The changing identity of … Portland Timbers FC

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In a cold, scientific sense, Seattle’s acquisition of Clint Dempsey shouldn’t affect the Portland Timbers any more than it affects Major League Soccer’s eight other Western Conference teams, who only feel a slightly more acute impact than the 10 teams in the East. The emboldened Sounders only affect other teams in so much as they keep them from achieving their goals. With Dempsey in Seattle, each team is a little less likely to win against the Sounders and ever so slightly less likely to make the playoffs.

Portland’s relationship with Seattle is neither cold nor scientific. Even more so than the teams’ link to fellow Cascadia rival Vancouver, the Sounders and Timbers are judged relative to each other. As Seattle succeed in their first three seasons, they set an implicit benchmark for the Timbers. When Portland claimed last year’s Cascadia Cup, they dealt a significant blow to the playoff-bound Sounders. When the Timbers succeeded at the beginning of 2013 while Seattle struggled, the dynamic between the two northwest neighbors subtly began to shift.

[MORE: In pictures: Clint Dempsey, Seattle celebrate Deuce’s arrival.]

That’s why, after considering Seattle’s side of the Dempsey equation, people naturally looked to Portland, asking a series of questions: What will the fans think of this? How could the Timbers let this happen? Were they in the picture to get Clint? What happened to the allocation order?

How will Timbers owner Merritt Paulson react?

You can’t be familiar with soccer in the northwest without imagining Paulson’s reaction to this news. He’s never shied away from the rivalry, and in bringing Caleb Porter, he took a big step toward gaining a foothold in it. For much of the season, Portland was the right track team, Seattle was the wrong. But with one signing, Seattle has completely reversed that momentum, whether the standings reflect that or not.

Did Adrian Hanauer’s coup take Portland by surprise? If so, who’ll bear the brunt of the blame? Or was Portland, like so many around MLS, in tune with the whispers and just unable to compete with the Sounders’ financial might?

And if that’s what’s happened in some form, you couldn’t blame Portland if they tried to turn their cheek, go about their business, and golf clap their rivals in front of clenched teeth. Yet judging by their fans’ reaction, that’s easier said than done. Hardcore Timbers supporters across social media were incredulous as to how the allocation order was bypassed to allow Seattle to sign Dempsey. Even after MLS attempted to clarify the standing of Designated Players relative to allocation, there was the feeling that something other than Seattle ingenuity saw Dempsey land on Puget Sound.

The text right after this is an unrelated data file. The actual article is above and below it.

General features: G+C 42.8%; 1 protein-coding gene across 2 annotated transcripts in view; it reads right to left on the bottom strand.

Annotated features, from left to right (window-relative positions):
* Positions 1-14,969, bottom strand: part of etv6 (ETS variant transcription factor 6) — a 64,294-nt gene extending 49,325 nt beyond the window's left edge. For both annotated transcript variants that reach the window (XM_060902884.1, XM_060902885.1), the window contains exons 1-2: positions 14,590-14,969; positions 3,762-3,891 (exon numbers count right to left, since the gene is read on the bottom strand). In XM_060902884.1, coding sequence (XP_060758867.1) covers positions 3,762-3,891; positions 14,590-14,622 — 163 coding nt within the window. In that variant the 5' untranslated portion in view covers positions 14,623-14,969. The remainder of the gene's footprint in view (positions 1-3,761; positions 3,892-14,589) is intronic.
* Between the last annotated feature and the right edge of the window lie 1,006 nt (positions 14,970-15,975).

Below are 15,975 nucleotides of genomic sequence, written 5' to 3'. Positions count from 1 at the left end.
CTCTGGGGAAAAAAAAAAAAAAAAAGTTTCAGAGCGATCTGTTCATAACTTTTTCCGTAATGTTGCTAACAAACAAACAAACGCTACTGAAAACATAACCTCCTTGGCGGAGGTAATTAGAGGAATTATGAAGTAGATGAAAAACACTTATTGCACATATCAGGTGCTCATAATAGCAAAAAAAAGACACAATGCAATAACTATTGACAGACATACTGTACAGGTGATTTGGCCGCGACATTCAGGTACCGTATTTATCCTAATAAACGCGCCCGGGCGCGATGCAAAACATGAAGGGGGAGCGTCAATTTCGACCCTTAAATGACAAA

[MORE: The changing identity of … Seattle Sounders FC.]

To those fans, the balance that was starting to be established between the Sounders and Timbers has been thrown off by forces beyond Cascadia. After two inconsistent years, Portland’s own ingenuity had led them toward the top of the Western Conference. At the same time, Seattle was having a down season. Now somebody else has greased the wheels to give the Sounders another leg up. Combine a supporter’s intensity with the conflict in Major League Soccer’s published rules, and the fans’ anguish makes sense.

During the normally raucous atmosphere of Saturday’s Cascadia Derby, you could almost sense something was off. With Vancouver employing a physical approach early, the game’s style may have fostered that perception. Or maybe the feeling was pure confirmation bias. Regardless, when Portland unveiled their “ML$ TRANSPARENCY = LEGITIMACY” banner in the second half, you knew not even a visit from the rival Whitecaps could take Dempsey off the Timbers’ Army’s mind.

There’s the potential here to cause a bit of an identity crisis; at least, in comparison to the identity Portland had cultivated from March through July. Then, the Timbers’ were one of Major League Soccer’s 2013 darlings. Now, not only is there the potential for the Timbers to be pushed back into Seattle’s shadow, climbing out is even more difficult. If Seattle is your rival, and like it or not you are defined in terms of their relative success, then how do you realistically top the acquisition of the captain of the U.S. Men’s National Team? Try to sign Landon Donovan when his deal expires this winter?

[MORE: The changing identify of … Major League Soccer.]

Ultimately, the answer is to beat Seattle on the field, which was the goal all along. With Dempsey up north, that becomes more difficult, but he’s only one player. Particularly if the Timbers keep adding Diego Valeri-esque talents, that gap can disappear.

What can’t disappear is Portland’s connection to Seattle, one which may have become more difficult to reconcile on Saturday night. After the Sounders made one of the most notable acquisitions in league history, the Timbers are left with a bunch of questions. To the extent the answers change perceptions of the team remains to be seen.

Finlay goal gives Minnesota win over former club Columbus (video)

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It had to be him.